BRICS for Greece

Publication: Eurasia Daily Monitor Volume: 12 Issue: 130

BRICS leaders during the summit in Ufa, July 9 (Source: RIA Novosti)

It appeared too great a temptation to pass up for the Kremlin when Greece’s impending default and exit from the Eurozone or even the European Union (the so-called Grexit) occurred simultaneously with the annual BRICS summit, this time under Russian leadership, in Ufa, on July 8–10. The BRICS is a loose political-economic grouping of the world’s major developing economies, Brazil, Russia, India, China and South Africa. It is quite clear from statements by Russian President Vladimir Putin, his Chinese counterpart Xi Jinping, and other assorted commentators that Moscow regards the BRICS as a means to devise alternative structures of international relations to counter Western and, especially, US leadership. Thus, the BRICS New Development Bank, which has now come into being, will, according to Putin, bankroll large-scale energy projects, including perhaps the planned Turkish Stream natural gas pipeline project that would deliver Russian gas across the Black Sea, to Turkey, and onward to Europe (RT, July 10).

This is where Greece comes in. Russia had previously offered Greece a share of receipts for allowing the projected Turkish Stream pipeline to traverse its territory, although Russia would own the pipeline to prevent the EU form asserting control over it. Now it turns out that not only did both states agree to this plan but prominent Russian officials, including Russian Deputy Finance Minister Sergei Storchak, have proposed that Greece join the new BRICS Bank and/or apply to it for credits. Russian had previously suggested that Greece join the BRICS New Development Bank back in May 2015 (RT, May 12, July 10).

Meanwhile, however, Putin’s aide Sergei Ushakov admitted that no official discussion of these ideas has occurred and that securing such credits are quite unlikely inasmuch as the BRICS Bank is still in its infancy. Therefore, such proposals should be viewed as little more than Moscow’s attempts to fracture the EU and Western global leadership—a goal that essentially underlies the BRICS as an institution and the New Development Bank as such (RT, July 7; Sputnik News, May 14;, July 9). What makes Russia’s proposal to Greece appear even less credible and clearly politically motivated is the fact that the Turkish Stream project itself is in serious financial trouble, even before construction has started (see EDM, July 10).

Beyond these questions, such Russian energy mega-project proposals underscore two other distinct and equally troubling phenomena. First, given Russia’s own economic problems, the idea of continuing to subsidize improvident foreign economies simply because Moscow perceives a chance to undermine the West evokes a return to Soviet-era traditions that both Boris Yeltsin and Putin had promised to renounce. Nonetheless Moscow has subsidized such bankrupt states and regions as Venezuela, Syria and the Serbian component of Bosnia-Herzegovina, simply for political gain (Christian Science Monitor, June 20; Interfax, August 6, 2012;, September 18, 2014). But under present conditions, such policies are economically unfeasible and their political payoff is miniscule.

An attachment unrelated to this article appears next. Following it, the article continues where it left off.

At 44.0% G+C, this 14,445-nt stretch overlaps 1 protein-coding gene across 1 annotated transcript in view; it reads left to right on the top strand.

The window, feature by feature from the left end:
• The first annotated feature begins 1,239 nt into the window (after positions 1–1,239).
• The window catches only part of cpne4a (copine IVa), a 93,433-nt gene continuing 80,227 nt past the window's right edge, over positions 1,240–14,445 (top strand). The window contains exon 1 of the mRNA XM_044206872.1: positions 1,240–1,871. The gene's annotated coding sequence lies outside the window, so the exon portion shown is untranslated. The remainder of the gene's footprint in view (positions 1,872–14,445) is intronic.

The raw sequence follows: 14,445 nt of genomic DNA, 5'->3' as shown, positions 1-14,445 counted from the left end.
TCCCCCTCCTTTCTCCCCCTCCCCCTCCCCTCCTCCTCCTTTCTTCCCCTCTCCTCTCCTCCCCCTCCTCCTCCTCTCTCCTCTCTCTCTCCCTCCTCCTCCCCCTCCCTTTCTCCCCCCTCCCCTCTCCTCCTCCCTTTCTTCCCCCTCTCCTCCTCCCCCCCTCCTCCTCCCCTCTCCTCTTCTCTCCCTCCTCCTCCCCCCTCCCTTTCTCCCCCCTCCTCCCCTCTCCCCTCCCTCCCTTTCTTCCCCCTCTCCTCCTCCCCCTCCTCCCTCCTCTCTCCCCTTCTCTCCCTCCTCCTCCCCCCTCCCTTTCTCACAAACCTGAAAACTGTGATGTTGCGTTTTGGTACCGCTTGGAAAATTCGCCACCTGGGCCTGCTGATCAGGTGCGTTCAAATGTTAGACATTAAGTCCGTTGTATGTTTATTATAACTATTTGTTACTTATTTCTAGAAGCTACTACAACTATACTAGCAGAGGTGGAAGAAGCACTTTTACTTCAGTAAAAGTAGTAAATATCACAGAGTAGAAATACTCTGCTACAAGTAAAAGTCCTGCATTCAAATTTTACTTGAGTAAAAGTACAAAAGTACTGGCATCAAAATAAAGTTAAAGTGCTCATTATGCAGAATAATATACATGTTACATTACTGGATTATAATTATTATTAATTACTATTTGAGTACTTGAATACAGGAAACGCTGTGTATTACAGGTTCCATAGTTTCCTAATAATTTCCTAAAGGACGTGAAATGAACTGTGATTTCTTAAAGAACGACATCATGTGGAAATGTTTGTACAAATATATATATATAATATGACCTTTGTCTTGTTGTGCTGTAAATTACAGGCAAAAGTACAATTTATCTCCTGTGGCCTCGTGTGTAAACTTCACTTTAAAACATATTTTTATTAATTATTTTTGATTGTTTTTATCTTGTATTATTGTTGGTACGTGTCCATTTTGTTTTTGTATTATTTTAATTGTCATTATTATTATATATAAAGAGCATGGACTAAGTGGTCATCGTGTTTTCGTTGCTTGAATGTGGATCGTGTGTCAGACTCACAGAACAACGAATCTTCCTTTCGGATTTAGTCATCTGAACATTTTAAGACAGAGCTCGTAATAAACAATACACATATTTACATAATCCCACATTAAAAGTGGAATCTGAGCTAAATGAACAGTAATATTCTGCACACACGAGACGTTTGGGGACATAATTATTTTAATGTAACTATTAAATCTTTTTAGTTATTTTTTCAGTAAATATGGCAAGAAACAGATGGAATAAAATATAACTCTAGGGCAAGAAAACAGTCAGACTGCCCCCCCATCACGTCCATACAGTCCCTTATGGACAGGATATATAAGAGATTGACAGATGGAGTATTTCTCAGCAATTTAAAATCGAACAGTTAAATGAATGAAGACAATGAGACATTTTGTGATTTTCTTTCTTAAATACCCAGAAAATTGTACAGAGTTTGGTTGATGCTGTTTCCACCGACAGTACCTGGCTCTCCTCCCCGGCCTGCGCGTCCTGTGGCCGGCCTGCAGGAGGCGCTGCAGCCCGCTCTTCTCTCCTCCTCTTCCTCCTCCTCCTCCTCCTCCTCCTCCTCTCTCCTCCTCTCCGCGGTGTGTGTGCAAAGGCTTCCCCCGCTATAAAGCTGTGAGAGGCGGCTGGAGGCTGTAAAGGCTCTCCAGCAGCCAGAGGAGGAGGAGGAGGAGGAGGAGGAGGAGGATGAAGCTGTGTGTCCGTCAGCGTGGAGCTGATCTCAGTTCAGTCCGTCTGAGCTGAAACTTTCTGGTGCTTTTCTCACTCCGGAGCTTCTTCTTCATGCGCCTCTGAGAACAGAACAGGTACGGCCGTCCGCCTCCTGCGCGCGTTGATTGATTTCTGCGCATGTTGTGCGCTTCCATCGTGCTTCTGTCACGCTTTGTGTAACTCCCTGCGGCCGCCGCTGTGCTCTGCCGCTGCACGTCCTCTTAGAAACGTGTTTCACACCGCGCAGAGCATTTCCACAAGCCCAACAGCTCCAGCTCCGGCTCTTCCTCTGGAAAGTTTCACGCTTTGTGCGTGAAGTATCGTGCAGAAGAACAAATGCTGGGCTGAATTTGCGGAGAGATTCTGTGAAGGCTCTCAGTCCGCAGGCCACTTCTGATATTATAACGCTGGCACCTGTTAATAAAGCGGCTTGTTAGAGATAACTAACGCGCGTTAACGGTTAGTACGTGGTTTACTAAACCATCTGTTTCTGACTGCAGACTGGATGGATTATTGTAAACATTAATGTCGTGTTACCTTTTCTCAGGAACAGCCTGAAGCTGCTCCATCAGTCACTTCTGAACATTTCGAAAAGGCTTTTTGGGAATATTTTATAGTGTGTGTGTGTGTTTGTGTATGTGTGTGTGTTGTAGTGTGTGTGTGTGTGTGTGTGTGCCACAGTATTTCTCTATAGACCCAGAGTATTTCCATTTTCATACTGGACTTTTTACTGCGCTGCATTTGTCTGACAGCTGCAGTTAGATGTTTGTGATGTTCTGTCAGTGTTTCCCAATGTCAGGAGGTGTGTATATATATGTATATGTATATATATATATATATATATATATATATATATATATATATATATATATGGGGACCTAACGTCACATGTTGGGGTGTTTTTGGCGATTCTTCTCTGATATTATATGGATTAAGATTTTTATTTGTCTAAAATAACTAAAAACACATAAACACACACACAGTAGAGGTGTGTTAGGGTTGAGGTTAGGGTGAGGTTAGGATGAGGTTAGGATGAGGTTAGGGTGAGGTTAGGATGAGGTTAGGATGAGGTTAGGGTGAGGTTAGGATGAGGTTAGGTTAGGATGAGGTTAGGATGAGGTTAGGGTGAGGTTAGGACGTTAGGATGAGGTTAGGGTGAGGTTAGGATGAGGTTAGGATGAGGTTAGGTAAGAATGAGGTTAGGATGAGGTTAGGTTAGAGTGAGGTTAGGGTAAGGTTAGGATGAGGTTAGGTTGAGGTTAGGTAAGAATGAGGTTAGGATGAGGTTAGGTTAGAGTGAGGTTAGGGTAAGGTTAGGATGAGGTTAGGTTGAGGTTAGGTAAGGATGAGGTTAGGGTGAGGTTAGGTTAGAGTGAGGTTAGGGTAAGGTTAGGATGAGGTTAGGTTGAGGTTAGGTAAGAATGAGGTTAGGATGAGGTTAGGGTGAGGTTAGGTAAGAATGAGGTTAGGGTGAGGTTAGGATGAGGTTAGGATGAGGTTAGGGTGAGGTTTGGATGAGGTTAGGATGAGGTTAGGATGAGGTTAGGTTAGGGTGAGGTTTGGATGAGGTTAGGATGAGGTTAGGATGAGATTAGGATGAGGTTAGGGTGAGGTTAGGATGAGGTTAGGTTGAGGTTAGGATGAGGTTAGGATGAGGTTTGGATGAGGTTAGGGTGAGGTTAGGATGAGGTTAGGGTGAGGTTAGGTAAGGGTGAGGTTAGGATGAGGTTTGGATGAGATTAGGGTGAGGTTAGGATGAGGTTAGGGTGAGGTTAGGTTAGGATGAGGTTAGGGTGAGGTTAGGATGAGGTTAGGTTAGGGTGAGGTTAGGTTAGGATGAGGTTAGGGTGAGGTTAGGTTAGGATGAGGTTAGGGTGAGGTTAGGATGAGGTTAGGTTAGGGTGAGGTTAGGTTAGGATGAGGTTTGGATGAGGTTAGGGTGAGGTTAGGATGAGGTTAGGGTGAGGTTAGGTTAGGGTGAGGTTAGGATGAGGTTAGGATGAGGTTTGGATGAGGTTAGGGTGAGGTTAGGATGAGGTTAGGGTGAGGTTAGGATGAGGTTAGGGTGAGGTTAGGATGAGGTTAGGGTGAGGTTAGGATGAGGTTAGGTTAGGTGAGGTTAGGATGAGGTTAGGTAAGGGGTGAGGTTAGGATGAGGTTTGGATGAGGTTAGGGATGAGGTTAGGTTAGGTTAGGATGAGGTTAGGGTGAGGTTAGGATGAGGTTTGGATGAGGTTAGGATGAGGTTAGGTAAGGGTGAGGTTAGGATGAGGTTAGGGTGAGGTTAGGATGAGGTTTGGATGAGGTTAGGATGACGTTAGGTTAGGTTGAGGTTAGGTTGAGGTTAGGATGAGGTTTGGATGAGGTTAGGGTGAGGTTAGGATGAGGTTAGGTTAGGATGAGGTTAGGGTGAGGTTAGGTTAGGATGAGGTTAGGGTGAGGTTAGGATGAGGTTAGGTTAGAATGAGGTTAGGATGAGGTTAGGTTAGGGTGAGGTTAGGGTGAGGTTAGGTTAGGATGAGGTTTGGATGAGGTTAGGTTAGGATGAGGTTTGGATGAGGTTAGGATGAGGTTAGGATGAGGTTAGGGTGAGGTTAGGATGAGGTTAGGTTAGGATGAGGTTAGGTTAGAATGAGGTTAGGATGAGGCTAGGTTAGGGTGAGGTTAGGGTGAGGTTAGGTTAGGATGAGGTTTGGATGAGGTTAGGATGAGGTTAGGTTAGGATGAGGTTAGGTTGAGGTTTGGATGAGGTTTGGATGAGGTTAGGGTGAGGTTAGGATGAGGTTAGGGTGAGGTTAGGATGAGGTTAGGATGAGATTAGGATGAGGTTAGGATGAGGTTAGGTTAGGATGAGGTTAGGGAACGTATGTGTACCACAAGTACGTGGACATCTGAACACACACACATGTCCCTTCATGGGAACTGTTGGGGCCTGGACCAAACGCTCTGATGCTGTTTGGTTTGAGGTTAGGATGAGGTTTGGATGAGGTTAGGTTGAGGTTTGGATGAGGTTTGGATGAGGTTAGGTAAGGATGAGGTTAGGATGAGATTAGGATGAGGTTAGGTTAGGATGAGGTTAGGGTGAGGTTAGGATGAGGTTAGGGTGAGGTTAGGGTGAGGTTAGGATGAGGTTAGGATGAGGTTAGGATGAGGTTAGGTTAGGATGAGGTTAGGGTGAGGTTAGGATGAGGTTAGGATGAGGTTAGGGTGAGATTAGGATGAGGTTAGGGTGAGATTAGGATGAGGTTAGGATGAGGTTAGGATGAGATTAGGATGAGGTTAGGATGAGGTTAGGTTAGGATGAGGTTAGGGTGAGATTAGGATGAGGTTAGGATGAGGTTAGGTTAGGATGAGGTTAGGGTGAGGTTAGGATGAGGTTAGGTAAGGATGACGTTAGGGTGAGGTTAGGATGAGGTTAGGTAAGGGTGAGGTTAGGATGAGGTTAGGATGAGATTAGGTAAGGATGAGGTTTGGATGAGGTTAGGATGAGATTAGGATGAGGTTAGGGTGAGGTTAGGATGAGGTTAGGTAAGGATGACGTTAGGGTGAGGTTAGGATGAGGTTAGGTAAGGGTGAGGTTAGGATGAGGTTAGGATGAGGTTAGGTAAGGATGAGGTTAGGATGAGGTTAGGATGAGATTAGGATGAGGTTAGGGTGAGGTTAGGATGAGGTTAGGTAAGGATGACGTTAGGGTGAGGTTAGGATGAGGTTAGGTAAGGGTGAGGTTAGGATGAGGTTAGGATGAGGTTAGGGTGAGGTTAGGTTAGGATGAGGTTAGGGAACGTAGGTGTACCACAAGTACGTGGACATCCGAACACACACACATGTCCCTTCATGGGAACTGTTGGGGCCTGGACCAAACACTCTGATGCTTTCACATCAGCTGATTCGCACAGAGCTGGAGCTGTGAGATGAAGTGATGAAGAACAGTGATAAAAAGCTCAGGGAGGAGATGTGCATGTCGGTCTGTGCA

Second, the idea of building up Greece through the BRICS Bank—or vice versa—does not end there. The new BRICS Bank is certainly not a purely Russian project. Indeed, Moscow is a minority stockholder, so to speak. The real power behind this bank is China. And while China may well intend to finance large-scale energy—if not other—projects through this institution, the troubled Turkish Stream pipeline is unlikely to be a top priority for Beijing. Neither is it easy to visualize China eagerly lending money to Greece, which has a history of defaults and an economic-political leadership that has acted erratically to thumb its nose at the EU on Russia’s behalf. As Moscow well knows, the Sino-Russian partnership does not work on such a basis. Finally the other BRICS members would also probably be loath to commit the kind of funding Athens needs, particularly given Greece’s fiscal track record over the past few years.

Thus while Russia will undoubtedly do everything it can and fulminate mightily in support of Greek resistance to the EU, at the end of the day, Russia’s capabilities are actually quite limited. And if Turkish Stream fails, Moscow’s capabilities will be even more seriously limited. At the same time, although China too seeks to build a new system or series of structures of international relations, Russia may find that China is even less willing to support questionable projects that involve China spending assets to prop up economies on the verge of bankruptcy. It is already learning that lesson with regard to Venezuela (Xinhuanet, June 16; CNBC, January 21). Although the publicity and focus of the Greek financial crisis is on the EU, Russia’s policies here also validate former British prime minister Margaret Thatcher’s observation that the problem with socialists is that they eventually run out of other people’s money (This Week, Thames TV, February 5, 1976, via, accessed July 13). While Russia is no longer a Socialist state, its economic policies, in far too many instances, continue along socialist lines that, in both Russia and Greece, have long since proven to be disastrous.